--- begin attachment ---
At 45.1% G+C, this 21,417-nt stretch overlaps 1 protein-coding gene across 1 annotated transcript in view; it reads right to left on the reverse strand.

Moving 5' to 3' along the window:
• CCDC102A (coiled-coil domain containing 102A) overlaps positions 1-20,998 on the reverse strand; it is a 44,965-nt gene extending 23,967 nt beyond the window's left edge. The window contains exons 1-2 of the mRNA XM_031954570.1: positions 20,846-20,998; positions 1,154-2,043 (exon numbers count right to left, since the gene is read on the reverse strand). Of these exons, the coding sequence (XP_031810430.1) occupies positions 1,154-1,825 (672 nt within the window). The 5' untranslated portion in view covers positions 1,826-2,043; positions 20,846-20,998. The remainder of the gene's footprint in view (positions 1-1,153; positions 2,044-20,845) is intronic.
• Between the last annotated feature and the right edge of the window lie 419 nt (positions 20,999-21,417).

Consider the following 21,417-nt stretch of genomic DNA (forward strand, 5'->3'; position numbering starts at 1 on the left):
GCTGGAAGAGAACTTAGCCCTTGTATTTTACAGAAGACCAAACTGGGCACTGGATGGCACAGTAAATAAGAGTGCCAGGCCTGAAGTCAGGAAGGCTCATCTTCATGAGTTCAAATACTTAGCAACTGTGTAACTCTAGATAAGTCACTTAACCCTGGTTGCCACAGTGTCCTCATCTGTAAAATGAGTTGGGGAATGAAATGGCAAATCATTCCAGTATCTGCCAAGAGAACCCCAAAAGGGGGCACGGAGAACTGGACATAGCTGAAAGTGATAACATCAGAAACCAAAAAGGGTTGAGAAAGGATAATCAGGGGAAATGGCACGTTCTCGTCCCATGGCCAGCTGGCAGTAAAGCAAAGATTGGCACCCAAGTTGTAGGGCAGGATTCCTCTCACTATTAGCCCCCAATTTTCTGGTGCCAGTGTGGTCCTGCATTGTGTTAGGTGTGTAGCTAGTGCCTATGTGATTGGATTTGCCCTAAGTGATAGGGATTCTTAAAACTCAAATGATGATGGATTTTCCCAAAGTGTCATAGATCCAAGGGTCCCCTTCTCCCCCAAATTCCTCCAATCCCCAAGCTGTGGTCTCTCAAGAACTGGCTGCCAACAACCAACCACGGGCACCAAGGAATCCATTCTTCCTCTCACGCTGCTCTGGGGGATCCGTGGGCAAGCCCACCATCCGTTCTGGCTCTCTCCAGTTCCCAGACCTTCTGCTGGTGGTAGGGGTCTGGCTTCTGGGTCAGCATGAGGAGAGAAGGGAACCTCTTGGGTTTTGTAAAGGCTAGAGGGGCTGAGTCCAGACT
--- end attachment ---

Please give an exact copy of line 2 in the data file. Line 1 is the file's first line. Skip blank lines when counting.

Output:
Moving 5' to 3' along the window: